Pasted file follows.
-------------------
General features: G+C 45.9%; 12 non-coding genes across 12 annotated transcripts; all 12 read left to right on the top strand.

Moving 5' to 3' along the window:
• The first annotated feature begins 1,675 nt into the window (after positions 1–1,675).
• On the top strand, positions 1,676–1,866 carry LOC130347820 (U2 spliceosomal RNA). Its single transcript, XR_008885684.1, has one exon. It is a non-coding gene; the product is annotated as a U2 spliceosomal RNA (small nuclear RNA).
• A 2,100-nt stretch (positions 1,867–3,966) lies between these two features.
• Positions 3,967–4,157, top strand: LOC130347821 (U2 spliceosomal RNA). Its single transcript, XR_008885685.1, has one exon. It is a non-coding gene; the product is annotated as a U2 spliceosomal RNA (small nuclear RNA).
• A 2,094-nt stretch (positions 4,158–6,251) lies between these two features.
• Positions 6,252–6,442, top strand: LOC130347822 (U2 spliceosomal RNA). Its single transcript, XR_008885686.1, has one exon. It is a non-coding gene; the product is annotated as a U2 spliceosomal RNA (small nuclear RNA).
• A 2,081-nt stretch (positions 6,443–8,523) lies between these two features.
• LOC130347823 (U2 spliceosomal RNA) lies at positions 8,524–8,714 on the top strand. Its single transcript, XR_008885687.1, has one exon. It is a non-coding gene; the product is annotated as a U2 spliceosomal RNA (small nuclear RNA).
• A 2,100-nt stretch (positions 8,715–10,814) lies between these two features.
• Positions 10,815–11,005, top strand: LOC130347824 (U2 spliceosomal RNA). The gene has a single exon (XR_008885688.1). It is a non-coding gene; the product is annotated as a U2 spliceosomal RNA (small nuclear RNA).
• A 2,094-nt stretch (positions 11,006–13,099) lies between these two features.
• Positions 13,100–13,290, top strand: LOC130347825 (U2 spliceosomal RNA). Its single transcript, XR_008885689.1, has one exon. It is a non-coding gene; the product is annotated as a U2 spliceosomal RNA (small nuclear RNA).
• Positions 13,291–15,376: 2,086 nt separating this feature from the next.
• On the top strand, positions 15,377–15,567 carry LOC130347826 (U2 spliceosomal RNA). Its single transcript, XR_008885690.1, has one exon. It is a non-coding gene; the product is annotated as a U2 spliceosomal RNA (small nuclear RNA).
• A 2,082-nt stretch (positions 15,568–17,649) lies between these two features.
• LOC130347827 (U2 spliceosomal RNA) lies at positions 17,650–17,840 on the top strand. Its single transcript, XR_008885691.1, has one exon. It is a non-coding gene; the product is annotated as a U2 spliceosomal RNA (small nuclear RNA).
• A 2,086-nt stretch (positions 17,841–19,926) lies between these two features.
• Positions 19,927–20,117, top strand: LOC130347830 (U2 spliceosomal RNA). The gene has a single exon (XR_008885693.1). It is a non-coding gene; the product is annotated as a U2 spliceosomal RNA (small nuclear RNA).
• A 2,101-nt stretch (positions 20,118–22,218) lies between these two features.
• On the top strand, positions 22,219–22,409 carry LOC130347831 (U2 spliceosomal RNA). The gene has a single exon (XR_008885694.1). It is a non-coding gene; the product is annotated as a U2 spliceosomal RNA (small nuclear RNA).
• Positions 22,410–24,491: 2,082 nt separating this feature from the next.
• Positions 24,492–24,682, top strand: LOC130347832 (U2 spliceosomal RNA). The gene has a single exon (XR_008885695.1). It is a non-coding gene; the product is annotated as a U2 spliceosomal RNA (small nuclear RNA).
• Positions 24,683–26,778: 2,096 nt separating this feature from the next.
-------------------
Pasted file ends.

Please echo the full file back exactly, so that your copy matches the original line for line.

General features: G+C 45.9%; 12 non-coding genes across 12 annotated transcripts; all 12 read left to right on the top strand.

Moving 5' to 3' along the window:
• The first annotated feature begins 1,675 nt into the window (after positions 1–1,675).
• On the top strand, positions 1,676–1,866 carry LOC130347820 (U2 spliceosomal RNA). Its single transcript, XR_008885684.1, has one exon. It is a non-coding gene; the product is annotated as a U2 spliceosomal RNA (small nuclear RNA).
• A 2,100-nt stretch (positions 1,867–3,966) lies between these two features.
• Positions 3,967–4,157, top strand: LOC130347821 (U2 spliceosomal RNA). Its single transcript, XR_008885685.1, has one exon. It is a non-coding gene; the product is annotated as a U2 spliceosomal RNA (small nuclear RNA).
• A 2,094-nt stretch (positions 4,158–6,251) lies between these two features.
• Positions 6,252–6,442, top strand: LOC130347822 (U2 spliceosomal RNA). Its single transcript, XR_008885686.1, has one exon. It is a non-coding gene; the product is annotated as a U2 spliceosomal RNA (small nuclear RNA).
• A 2,081-nt stretch (positions 6,443–8,523) lies between these two features.
• LOC130347823 (U2 spliceosomal RNA) lies at positions 8,524–8,714 on the top strand. Its single transcript, XR_008885687.1, has one exon. It is a non-coding gene; the product is annotated as a U2 spliceosomal RNA (small nuclear RNA).
• A 2,100-nt stretch (positions 8,715–10,814) lies between these two features.
• Positions 10,815–11,005, top strand: LOC130347824 (U2 spliceosomal RNA). The gene has a single exon (XR_008885688.1). It is a non-coding gene; the product is annotated as a U2 spliceosomal RNA (small nuclear RNA).
• A 2,094-nt stretch (positions 11,006–13,099) lies between these two features.
• Positions 13,100–13,290, top strand: LOC130347825 (U2 spliceosomal RNA). Its single transcript, XR_008885689.1, has one exon. It is a non-coding gene; the product is annotated as a U2 spliceosomal RNA (small nuclear RNA).
• Positions 13,291–15,376: 2,086 nt separating this feature from the next.
• On the top strand, positions 15,377–15,567 carry LOC130347826 (U2 spliceosomal RNA). Its single transcript, XR_008885690.1, has one exon. It is a non-coding gene; the product is annotated as a U2 spliceosomal RNA (small nuclear RNA).
• A 2,082-nt stretch (positions 15,568–17,649) lies between these two features.
• LOC130347827 (U2 spliceosomal RNA) lies at positions 17,650–17,840 on the top strand. Its single transcript, XR_008885691.1, has one exon. It is a non-coding gene; the product is annotated as a U2 spliceosomal RNA (small nuclear RNA).
• A 2,086-nt stretch (positions 17,841–19,926) lies between these two features.
• Positions 19,927–20,117, top strand: LOC130347830 (U2 spliceosomal RNA). The gene has a single exon (XR_008885693.1). It is a non-coding gene; the product is annotated as a U2 spliceosomal RNA (small nuclear RNA).
• A 2,101-nt stretch (positions 20,118–22,218) lies between these two features.
• On the top strand, positions 22,219–22,409 carry LOC130347831 (U2 spliceosomal RNA). The gene has a single exon (XR_008885694.1). It is a non-coding gene; the product is annotated as a U2 spliceosomal RNA (small nuclear RNA).
• Positions 22,410–24,491: 2,082 nt separating this feature from the next.
• Positions 24,492–24,682, top strand: LOC130347832 (U2 spliceosomal RNA). The gene has a single exon (XR_008885695.1). It is a non-coding gene; the product is annotated as a U2 spliceosomal RNA (small nuclear RNA).
• Positions 24,683–26,778: 2,096 nt separating this feature from the next.